require_ok or use_ok	methods	(to test the loading of	modules) are
	   still run.

	   If no value (or a value of 0) is used, tests	run from the first

	      $o = new Test::Inter 'end' => $M;

	   To define which test	you want to end	with, set the end option as
	   described in	the new	method above.

	   When	the end	test is	defined, all tests numbered more than M	are
	   completely ignored. If the tests are	being run quietly (see the
	   quiet method	below),	nothing	is printed out for these tests.
	   Otherwise, a	skip message is	printed	out.

	   If no value is given, it defaults to	0 (which means that all
	   remaining tests are run).

	      $o = new Test::Inter 'testnum' =>	$N;

	   To run only a single	test, set the testnum option as	described in
	   the new method above.

	   It is equivalent to setting both the	start and end tests to $N.

	      $o = new Test::Inter 'plan' => $N;


	   The TAP API (the 'language' used to run a sequence of tests and see
	   which ones failed and which ones passed) requires a statement of
	   the number of tests that are	expected to run.

	   This	statement can appear at	the start of the test suite, or	at the

	   If you know in advance how many tests should	run in the test
	   script, you can set the plan	option as described in the new method
	   above to the	number of tests.

	   If you know how many	tests should run at the	end of the test
	   script, you can pass	in a non-zero integer to the done_testing

	   Frequently, you don't really	care how many tests are	in the script
	   (especially if new tests are	added on a regular basis). In this
	   case, you still need	to include a statement that says that the
	   number of tests expected is however many were run. To do this, call
	   the done_testing method with	no argument.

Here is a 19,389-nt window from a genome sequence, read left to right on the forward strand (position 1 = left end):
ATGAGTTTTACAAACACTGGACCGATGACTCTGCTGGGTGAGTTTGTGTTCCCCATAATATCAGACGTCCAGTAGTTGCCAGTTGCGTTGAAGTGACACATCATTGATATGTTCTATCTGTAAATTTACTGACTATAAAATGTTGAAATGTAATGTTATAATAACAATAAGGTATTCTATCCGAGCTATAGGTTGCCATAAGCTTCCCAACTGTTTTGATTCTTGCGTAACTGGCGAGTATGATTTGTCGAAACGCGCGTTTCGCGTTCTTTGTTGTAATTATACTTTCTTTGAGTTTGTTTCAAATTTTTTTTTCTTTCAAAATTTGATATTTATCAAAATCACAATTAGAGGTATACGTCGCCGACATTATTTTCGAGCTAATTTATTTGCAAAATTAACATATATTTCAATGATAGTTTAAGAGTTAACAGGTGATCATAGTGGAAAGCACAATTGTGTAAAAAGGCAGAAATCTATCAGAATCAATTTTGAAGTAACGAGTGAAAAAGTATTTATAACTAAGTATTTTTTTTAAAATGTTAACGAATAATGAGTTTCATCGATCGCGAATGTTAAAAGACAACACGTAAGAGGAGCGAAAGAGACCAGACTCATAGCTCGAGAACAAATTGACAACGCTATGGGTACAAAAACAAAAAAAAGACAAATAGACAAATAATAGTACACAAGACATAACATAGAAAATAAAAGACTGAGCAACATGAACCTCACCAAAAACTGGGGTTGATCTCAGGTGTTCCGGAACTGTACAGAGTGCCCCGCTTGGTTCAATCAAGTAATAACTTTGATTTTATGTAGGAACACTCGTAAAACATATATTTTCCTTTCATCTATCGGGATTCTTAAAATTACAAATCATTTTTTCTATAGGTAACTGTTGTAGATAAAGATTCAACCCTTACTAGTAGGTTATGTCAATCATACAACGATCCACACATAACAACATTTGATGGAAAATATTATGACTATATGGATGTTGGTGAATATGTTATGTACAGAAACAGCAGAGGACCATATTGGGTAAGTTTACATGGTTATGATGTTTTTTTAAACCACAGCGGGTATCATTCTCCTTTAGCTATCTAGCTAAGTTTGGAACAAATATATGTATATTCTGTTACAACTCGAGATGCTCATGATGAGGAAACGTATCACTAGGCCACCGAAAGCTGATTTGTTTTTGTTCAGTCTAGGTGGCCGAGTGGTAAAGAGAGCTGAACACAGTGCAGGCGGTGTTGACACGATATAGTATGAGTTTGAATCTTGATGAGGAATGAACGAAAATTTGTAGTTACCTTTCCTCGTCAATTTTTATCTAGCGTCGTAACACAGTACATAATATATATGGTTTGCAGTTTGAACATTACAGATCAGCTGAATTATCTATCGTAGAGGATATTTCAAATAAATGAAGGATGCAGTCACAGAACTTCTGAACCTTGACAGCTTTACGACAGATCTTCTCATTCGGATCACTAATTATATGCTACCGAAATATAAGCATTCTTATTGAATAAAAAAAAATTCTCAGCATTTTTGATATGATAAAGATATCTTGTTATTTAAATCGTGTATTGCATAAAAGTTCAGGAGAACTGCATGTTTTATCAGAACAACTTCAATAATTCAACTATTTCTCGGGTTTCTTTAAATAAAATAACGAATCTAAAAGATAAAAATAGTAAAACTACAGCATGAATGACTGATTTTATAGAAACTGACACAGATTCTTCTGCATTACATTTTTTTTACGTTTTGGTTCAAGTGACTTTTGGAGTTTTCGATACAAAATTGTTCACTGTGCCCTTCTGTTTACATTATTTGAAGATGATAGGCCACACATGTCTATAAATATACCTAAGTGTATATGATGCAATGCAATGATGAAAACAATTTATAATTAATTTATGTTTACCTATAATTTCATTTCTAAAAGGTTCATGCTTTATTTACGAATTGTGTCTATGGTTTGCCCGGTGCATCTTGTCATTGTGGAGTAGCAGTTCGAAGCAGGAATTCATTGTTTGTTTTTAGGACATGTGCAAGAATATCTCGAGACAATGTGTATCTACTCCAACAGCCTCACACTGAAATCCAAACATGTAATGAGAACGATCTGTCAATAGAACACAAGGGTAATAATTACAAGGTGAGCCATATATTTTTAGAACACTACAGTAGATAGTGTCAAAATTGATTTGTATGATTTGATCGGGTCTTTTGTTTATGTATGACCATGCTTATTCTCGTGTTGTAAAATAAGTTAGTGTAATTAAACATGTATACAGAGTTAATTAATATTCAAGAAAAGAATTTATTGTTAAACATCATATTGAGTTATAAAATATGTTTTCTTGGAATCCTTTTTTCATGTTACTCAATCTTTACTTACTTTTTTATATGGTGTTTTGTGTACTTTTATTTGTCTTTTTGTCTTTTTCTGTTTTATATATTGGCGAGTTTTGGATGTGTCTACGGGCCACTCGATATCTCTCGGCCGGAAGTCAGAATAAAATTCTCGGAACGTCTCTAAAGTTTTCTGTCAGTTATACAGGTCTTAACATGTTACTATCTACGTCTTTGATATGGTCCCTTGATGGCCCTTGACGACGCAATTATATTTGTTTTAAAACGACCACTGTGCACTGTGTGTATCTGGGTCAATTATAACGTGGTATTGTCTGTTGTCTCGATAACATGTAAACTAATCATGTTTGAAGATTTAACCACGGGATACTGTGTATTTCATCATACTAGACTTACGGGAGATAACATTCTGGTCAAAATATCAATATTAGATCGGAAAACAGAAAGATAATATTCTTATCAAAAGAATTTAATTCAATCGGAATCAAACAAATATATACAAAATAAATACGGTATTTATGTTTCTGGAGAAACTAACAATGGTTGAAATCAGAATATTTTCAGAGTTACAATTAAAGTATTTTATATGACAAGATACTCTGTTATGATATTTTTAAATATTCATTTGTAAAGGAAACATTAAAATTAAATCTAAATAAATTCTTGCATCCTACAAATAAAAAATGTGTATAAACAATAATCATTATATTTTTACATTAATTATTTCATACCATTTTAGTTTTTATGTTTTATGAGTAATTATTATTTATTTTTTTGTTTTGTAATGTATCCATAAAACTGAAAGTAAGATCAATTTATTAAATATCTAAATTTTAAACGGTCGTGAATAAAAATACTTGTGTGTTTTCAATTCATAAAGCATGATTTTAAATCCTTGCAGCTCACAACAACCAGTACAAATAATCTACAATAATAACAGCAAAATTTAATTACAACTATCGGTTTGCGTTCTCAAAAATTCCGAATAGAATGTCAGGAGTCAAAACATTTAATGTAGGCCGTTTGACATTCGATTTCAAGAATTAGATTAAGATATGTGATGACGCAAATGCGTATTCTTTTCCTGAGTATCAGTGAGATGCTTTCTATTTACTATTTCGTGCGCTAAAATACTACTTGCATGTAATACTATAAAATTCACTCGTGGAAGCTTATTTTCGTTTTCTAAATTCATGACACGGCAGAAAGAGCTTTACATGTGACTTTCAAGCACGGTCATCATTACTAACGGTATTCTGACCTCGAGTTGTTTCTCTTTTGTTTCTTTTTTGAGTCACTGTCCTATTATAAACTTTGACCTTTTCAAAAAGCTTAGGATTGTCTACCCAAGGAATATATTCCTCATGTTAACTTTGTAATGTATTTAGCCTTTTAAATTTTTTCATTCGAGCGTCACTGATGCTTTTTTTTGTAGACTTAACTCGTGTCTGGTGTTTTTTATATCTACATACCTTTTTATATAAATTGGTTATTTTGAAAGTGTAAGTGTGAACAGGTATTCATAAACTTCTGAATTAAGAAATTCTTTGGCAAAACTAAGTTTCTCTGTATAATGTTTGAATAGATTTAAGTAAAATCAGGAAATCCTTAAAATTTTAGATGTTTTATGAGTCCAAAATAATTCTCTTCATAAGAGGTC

NOTE: if the	plan method is used, it	MUST be	used before any	tests
	   are run (including those that test the loading of modules). If the
	   done_testing	method is used,	it MUST	be called after	all tests are
	   run.	You must specify a plan	or use a done_testing statement, but
	   you cannot do both.

	   It is NOT strictly required to set a	plan if	the script is only run
	   interactively, so if	for some reason	this module is used for	test
	   scripts which are not part of a standard perl test suite, the plan
	   and done_testing statements are optional. As	a matter of fact, the
	   script will run just	fine without them... but a perl	installer will
	   report a failure in the test	suite.

	      $o = new Test::Inter 'abort' => 0/1/2;

	   To define how you want a failure to be treated, set the abort
	   option as described in the new method above.	 The abort option can
	   take	a value	of 0, 1, or 2.

	   If this is set to 1,	the test script	will run unmodified until a
	   test	fails. At that point, all remaining tests will be skipped.  If
	   it is set to	2, the test script will	run until a test fails at
	   which point it will exit with an error code of 1.  With a value of